It was a foregone conclusion before it even happened that Ndamukong Suh would win the AP Defensive Rookie of the Year. He earned 48 of the 50 total votes. After all, the Detroit Lion rookie recorded 6.5 quarterback sacks through his first seven career NFL games. Additionally, Suh was voted to the Pro Bowl and named to the AP All-Pro Team. There's no question about it. Suh had a sensational year.
But we have to wonder what would have happened if defensive end Carlos Dunlap had played a full 16-game season. Now, this isn't a slam on the Bengals coaching staff, who left Dunlap off the team's 45-man game day roster during four of the first five games of the year. All reports and quotes tend to point towards Dunlap's slow adjustment from the college game of superior athletes to a professional game that demands a superior work ethic. Eventually, he caught on.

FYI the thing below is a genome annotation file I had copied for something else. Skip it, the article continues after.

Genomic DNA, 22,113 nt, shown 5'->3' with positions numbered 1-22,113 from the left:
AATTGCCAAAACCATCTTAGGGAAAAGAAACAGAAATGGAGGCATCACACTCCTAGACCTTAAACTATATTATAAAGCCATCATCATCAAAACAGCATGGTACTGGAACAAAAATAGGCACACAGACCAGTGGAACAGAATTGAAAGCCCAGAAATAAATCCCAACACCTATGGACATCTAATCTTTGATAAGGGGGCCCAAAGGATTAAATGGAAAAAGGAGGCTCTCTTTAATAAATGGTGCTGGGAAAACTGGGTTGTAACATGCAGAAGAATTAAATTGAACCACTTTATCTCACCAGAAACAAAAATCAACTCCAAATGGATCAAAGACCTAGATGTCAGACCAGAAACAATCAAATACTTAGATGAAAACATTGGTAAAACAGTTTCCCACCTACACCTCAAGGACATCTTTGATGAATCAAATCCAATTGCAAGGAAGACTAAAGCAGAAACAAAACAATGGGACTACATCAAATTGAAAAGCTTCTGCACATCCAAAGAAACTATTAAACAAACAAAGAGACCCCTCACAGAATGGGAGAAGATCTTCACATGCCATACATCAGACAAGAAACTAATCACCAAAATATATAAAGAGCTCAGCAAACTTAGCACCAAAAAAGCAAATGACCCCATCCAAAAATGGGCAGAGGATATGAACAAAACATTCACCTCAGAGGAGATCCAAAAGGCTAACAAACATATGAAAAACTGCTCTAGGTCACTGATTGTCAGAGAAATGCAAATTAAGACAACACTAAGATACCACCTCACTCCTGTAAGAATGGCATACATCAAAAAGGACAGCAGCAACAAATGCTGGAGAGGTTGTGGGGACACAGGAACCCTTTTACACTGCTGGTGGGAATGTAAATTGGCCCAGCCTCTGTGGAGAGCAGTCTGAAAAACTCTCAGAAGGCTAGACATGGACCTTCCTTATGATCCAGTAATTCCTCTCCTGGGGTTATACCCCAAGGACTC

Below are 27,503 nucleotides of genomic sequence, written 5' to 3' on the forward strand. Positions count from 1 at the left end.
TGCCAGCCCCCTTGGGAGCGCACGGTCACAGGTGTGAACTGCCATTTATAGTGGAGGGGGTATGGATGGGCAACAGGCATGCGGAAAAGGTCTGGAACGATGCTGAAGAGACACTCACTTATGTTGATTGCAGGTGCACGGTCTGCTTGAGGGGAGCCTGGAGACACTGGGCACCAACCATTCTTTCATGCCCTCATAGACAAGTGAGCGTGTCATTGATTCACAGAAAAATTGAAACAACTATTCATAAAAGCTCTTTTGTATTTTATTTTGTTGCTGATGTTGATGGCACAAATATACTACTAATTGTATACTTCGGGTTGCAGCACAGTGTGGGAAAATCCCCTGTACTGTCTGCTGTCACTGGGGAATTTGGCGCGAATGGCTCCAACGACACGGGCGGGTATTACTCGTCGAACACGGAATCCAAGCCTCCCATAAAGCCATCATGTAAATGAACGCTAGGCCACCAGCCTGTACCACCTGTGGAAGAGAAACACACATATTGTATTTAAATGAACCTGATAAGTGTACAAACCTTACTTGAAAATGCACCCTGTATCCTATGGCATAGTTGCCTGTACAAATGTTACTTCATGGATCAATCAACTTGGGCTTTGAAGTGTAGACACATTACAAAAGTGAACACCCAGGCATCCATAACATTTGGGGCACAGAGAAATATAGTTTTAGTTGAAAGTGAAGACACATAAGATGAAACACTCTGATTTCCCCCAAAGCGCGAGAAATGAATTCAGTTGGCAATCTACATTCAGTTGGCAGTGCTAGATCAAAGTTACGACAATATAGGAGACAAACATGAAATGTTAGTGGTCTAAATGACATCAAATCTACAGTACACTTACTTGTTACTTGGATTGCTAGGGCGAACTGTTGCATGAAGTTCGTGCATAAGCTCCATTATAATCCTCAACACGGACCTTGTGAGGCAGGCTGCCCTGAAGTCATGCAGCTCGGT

Antwan Odom's four-game suspension and injuries eventually allowed Dunlap more playing time, averaging 26.9 snaps/game in the final eight games of the year. And during those final eight games, Dunlap recorded 9.5 quarterback sacks, an additional 11 quarterback pressures, knocking the quarterback down three times (excluding the QB sacks). That doesn't include three passed batted down at the line of scrimmage or 18 total stops (an offensive play that's considered a failure, like failing to pick up a first down on third-and-two, or posting a quarterback sack).
As a result, Dunlap was named to the PFW/PFWoA All-Rookie Team.
Yet, we can't help but wonder what would have happened if Dunlap played a full season.